RBI has released the regulatory framework for Peer to Peer lending in India – ushering them in as a new class of NBFCs.
At Monexo, we welcome RBI’s decision to regulate Peer to Peer lending platforms as a new class of Non Banking Financial companies (“NBFC – P2P”).
The Master Directions for P2P platforms released on the 4th of October reiterate the regulator’s belief in the potential P2P lending has as an alternative credit channel and its ability to deepen financial inclusion while providing investors the opportunity to access lending as an asset class for better returns and portfolio diversification.
Monexo was the first P2P lending platform in India to implement the Escrow account framework for transfer of funds between lenders and borrowers and to also initiate credit bureau reporting of loans disbursed through the platform. We are happy to note that the RBI has clearly recognised and recommended the use of both these practices as part of the final regulatory framework.
Here are a few key takeaways from RBI’s final guidelines for P2P lending :
Eligibility criteria :
● P2P platform must be incorporated in India and should have net owned funds of atleast INR 2 crores
● The management and directors of the P2P platform need to fulfill the ‘Fit and Proper’ criteria as laid out by RBI
Scope of permitted activities :
What activities can be performed by the platform :
● Platform can undertake activities pertaining to borrower due-diligence, credit assessment and risk profiling
● Platform can independently determine loan pricing and fix interest rates for borrowers based on the Annualised Percent Rate (“APR”) format
● In addition, P2P platform can also help in facilitating loan disbursal, repayment collection and pursuing collection efforts to recover outstanding dues
● P2P platform can become members of credit bureaus and report loan performance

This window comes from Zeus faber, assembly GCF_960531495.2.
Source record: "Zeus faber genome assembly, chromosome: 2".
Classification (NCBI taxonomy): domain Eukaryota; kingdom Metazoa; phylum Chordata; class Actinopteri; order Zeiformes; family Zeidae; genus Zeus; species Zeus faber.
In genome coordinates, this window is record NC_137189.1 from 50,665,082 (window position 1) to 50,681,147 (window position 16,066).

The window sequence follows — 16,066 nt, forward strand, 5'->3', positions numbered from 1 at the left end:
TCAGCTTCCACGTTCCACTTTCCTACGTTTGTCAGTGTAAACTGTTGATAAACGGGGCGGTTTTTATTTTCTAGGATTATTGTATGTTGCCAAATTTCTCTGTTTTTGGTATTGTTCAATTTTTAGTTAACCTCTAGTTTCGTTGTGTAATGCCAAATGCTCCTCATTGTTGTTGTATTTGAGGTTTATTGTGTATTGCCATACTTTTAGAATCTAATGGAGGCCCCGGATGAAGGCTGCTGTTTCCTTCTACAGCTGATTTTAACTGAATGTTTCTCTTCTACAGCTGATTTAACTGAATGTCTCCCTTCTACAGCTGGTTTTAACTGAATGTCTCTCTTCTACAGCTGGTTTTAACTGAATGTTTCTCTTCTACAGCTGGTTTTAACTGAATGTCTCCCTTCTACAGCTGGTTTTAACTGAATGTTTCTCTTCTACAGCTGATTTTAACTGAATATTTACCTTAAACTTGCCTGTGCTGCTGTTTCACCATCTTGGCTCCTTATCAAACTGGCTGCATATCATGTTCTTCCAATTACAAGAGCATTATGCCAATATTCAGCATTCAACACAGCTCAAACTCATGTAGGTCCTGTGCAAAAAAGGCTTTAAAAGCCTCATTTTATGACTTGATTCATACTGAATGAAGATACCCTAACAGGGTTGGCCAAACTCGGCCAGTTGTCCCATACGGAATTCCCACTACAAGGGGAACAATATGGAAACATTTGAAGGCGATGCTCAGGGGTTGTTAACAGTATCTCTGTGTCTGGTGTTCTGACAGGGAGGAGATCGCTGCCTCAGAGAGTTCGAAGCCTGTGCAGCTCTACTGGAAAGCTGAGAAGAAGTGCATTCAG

And what is not allowed :
● P2P platform cannot hold any lender or borrower funds on it’s balance sheet – this prevents platforms from direct lending, co-lending or deposit raising from lenders
● P2P platform to not provide any credit enhancements or credit guarantee
● P2P platform to deal only with unsecured lending – no secured loan products can be offered through the platform
Lender and borrower exposure :
● A lender’s exposure in P2P lending across all P2P platforms to be subject to a maximum cap of INR 10 lakhs with individual exposure on a specific borrower not exceeding INR 50,000
● Aggregate loans availed by a borrower across all P2P platforms to not exceed INR 50,000
● Maximum tenor of loans availed on the platform to not exceed 36 months
Disclosure and reporting requirements :
● P2P platform to disclose lender details pertaining to the loan (expected returns, fees etc.)
● P2P platform to disclose on it’s website details of the credit scoring process along with monthly portfolio performance and measures taken to protect customer data
● Platform to ensure that every loan disbursed through the platform is backed by valid loan agreements between lenders, borrowers and the NBFC P2P.
● P2P platforms to have a Board approved Business Continuity Plan
● Establish a Fair Practices code which ensures that lenders are informed and acknowledge the risk involved in P2P lending
With the regulatory framework in place and RBI giving existing platforms 3 months to comply with the guidelines, P2P lending is on it’s way to becoming a mainstream and a more effective way to lend and borrow
The success of the model globally throws interesting insights into how P2P lending can evolve to service the credit requirements of aspirational, digitally savvy borrowers who expect a more inclusive, instant framework of access to credit. With a significant drop in fixed deposit rates and other asset classes like real estate performing poorly, P2P lending is also poised to fill in a significant vacuum in the investor’s portfolio as an attractive alternative debt investment for high yield and regular income.
To read the full version of RBI’s guidelines on Peer to Peer lending platforms, please click here